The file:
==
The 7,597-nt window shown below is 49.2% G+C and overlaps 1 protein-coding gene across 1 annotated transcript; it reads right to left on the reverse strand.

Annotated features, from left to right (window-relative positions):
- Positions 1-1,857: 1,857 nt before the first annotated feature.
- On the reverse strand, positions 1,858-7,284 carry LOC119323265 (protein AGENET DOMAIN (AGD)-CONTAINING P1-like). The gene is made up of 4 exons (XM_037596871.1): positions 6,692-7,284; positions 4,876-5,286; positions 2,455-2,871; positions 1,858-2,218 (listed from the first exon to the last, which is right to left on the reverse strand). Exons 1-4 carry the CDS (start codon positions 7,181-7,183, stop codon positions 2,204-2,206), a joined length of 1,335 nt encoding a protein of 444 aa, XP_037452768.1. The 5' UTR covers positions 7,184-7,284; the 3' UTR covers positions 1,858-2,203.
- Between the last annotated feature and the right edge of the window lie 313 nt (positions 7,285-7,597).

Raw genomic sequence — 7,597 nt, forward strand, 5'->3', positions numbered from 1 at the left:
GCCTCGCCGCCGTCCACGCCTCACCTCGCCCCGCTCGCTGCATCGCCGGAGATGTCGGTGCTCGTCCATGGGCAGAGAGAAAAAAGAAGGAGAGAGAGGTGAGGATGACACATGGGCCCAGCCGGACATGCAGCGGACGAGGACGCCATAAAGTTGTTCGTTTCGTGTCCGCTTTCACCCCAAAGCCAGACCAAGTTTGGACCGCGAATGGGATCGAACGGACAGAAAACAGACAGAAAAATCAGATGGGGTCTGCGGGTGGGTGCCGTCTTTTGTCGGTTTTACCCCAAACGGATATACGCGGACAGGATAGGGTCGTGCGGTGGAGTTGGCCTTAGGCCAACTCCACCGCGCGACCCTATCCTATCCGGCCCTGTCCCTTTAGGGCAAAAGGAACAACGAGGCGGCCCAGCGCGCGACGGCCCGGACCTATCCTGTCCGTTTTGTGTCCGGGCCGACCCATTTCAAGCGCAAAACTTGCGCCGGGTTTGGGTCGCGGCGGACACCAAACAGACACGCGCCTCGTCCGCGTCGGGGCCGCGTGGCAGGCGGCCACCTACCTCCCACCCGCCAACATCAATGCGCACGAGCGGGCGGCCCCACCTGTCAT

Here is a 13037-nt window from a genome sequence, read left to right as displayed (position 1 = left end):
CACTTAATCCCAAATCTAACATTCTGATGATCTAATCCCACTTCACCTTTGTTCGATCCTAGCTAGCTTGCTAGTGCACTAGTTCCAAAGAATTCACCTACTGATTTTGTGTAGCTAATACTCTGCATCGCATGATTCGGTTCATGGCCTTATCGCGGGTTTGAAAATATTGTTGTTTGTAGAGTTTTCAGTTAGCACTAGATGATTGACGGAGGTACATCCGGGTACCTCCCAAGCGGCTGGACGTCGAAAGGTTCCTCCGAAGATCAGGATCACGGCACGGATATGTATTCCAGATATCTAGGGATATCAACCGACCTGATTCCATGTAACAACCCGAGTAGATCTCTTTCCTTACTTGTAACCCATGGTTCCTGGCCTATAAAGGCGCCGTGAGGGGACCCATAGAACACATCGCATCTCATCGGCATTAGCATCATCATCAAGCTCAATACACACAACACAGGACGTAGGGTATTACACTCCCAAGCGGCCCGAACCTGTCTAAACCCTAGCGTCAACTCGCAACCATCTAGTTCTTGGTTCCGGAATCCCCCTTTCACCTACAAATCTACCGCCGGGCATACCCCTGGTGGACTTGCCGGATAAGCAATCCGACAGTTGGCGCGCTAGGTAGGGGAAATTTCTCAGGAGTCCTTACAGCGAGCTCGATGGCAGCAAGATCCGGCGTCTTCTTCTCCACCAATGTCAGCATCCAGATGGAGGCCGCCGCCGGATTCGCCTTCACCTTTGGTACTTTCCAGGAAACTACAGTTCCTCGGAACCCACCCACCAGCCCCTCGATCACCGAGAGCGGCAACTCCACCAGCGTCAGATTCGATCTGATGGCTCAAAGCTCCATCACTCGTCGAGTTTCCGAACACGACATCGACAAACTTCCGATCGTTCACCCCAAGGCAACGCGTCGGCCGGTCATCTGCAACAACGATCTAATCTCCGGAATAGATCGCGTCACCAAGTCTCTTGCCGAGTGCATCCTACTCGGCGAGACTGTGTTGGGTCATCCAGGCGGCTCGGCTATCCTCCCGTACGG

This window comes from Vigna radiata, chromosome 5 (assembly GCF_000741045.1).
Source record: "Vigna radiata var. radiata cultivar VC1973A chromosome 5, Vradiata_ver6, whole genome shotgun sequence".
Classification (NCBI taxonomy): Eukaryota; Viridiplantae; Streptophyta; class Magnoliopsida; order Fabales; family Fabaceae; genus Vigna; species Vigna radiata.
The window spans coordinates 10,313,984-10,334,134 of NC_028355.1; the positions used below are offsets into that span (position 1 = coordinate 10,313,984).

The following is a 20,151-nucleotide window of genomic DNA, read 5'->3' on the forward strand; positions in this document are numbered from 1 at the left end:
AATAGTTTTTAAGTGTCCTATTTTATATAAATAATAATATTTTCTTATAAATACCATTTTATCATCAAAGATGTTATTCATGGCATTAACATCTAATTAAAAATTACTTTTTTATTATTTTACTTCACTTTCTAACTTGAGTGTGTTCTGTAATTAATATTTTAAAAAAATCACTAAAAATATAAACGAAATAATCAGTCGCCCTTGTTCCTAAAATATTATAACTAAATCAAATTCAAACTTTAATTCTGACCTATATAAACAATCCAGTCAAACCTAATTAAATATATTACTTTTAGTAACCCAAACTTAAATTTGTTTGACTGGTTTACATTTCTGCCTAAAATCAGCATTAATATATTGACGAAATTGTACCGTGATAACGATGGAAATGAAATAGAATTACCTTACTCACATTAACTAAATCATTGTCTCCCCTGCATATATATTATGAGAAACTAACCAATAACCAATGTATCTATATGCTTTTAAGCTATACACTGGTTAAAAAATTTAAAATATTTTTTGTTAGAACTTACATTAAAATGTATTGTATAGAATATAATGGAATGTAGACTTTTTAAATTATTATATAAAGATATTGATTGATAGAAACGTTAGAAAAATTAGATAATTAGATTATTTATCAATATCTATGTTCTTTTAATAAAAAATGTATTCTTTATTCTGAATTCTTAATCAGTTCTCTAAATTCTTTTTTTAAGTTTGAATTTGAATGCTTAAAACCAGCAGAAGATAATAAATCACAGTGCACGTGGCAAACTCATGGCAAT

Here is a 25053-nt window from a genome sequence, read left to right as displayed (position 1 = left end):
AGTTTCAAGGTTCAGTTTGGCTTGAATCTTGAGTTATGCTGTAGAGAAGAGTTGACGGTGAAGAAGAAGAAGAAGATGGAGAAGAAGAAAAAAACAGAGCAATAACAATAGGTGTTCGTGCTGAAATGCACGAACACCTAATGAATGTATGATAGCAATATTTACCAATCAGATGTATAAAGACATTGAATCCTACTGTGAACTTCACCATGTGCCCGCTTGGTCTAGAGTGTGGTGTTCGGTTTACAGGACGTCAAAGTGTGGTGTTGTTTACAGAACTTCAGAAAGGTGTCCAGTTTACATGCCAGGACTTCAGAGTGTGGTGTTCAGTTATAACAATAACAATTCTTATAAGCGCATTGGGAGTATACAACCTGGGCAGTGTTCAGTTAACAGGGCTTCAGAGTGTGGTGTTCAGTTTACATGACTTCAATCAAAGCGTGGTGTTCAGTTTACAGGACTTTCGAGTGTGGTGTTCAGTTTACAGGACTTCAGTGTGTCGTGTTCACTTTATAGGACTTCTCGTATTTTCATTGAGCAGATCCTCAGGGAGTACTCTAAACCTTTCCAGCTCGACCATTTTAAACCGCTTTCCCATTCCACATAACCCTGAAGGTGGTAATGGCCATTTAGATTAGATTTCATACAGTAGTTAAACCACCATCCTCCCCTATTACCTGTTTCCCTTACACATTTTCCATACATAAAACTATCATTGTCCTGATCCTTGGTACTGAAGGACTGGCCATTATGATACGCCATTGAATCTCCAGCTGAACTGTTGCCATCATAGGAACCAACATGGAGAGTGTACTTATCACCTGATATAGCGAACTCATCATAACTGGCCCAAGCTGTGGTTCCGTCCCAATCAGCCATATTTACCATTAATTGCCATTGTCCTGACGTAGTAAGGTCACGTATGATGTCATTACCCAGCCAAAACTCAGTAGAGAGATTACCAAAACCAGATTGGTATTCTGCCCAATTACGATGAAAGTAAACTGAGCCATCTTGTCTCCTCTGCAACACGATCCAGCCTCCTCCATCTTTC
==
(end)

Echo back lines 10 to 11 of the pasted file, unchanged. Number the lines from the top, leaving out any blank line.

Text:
This window comes from Vigna radiata, chromosome 5 (assembly GCF_000741045.1).
Source record: "Vigna radiata var. radiata cultivar VC1973A chromosome 5, Vradiata_ver6, whole genome shotgun sequence".